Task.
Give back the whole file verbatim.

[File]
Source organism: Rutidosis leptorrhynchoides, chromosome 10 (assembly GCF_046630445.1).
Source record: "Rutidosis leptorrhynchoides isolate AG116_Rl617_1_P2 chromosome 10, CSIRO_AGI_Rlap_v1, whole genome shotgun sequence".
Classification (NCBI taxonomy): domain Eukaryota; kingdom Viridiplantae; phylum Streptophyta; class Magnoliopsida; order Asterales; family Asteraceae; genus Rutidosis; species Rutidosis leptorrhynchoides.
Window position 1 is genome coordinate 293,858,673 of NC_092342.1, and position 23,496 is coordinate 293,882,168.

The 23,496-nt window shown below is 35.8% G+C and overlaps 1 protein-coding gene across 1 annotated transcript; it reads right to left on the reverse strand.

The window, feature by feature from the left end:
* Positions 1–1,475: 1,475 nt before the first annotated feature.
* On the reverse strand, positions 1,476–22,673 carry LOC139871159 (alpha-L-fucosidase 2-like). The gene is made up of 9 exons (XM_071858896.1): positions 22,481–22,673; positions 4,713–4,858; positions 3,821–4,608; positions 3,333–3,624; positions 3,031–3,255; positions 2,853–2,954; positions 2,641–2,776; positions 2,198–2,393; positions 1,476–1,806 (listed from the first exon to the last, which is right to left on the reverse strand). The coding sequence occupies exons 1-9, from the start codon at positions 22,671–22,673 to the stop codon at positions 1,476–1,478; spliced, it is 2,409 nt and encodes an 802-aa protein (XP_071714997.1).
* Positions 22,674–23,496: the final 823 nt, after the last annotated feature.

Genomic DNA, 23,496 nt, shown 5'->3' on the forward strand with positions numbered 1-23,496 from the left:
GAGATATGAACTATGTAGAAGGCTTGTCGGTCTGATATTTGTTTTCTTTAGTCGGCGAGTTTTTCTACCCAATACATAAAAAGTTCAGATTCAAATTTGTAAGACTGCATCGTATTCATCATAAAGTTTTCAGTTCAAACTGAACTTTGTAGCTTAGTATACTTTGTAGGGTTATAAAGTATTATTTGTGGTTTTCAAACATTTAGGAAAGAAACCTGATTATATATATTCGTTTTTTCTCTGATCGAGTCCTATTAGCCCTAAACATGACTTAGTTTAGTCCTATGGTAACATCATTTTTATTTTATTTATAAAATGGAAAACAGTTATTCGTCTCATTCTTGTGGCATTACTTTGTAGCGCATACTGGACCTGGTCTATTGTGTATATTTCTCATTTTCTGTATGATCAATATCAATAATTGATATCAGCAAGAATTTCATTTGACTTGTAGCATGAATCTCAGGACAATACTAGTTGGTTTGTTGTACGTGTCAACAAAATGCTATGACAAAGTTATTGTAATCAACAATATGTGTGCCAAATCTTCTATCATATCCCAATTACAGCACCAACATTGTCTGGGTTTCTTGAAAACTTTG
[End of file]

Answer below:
Source organism: Rutidosis leptorrhynchoides, chromosome 10 (assembly GCF_046630445.1).
Source record: "Rutidosis leptorrhynchoides isolate AG116_Rl617_1_P2 chromosome 10, CSIRO_AGI_Rlap_v1, whole genome shotgun sequence".
Classification (NCBI taxonomy): domain Eukaryota; kingdom Viridiplantae; phylum Streptophyta; class Magnoliopsida; order Asterales; family Asteraceae; genus Rutidosis; species Rutidosis leptorrhynchoides.
Window position 1 is genome coordinate 293,858,673 of NC_092342.1, and position 23,496 is coordinate 293,882,168.

The 23,496-nt window shown below is 35.8% G+C and overlaps 1 protein-coding gene across 1 annotated transcript; it reads right to left on the reverse strand.

The window, feature by feature from the left end:
* Positions 1–1,475: 1,475 nt before the first annotated feature.
* On the reverse strand, positions 1,476–22,673 carry LOC139871159 (alpha-L-fucosidase 2-like). The gene is made up of 9 exons (XM_071858896.1): positions 22,481–22,673; positions 4,713–4,858; positions 3,821–4,608; positions 3,333–3,624; positions 3,031–3,255; positions 2,853–2,954; positions 2,641–2,776; positions 2,198–2,393; positions 1,476–1,806 (listed from the first exon to the last, which is right to left on the reverse strand). The coding sequence occupies exons 1-9, from the start codon at positions 22,671–22,673 to the stop codon at positions 1,476–1,478; spliced, it is 2,409 nt and encodes an 802-aa protein (XP_071714997.1).
* Positions 22,674–23,496: the final 823 nt, after the last annotated feature.

Genomic DNA, 23,496 nt, shown 5'->3' on the forward strand with positions numbered 1-23,496 from the left:
GAGATATGAACTATGTAGAAGGCTTGTCGGTCTGATATTTGTTTTCTTTAGTCGGCGAGTTTTTCTACCCAATACATAAAAAGTTCAGATTCAAATTTGTAAGACTGCATCGTATTCATCATAAAGTTTTCAGTTCAAACTGAACTTTGTAGCTTAGTATACTTTGTAGGGTTATAAAGTATTATTTGTGGTTTTCAAACATTTAGGAAAGAAACCTGATTATATATATTCGTTTTTTCTCTGATCGAGTCCTATTAGCCCTAAACATGACTTAGTTTAGTCCTATGGTAACATCATTTTTATTTTATTTATAAAATGGAAAACAGTTATTCGTCTCATTCTTGTGGCATTACTTTGTAGCGCATACTGGACCTGGTCTATTGTGTATATTTCTCATTTTCTGTATGATCAATATCAATAATTGATATCAGCAAGAATTTCATTTGACTTGTAGCATGAATCTCAGGACAATACTAGTTGGTTTGTTGTACGTGTCAACAAAATGCTATGACAAAGTTATTGTAATCAACAATATGTGTGCCAAATCTTCTATCATATCCCAATTACAGCACCAACATTGTCTGGGTTTCTTGAAAACTTTG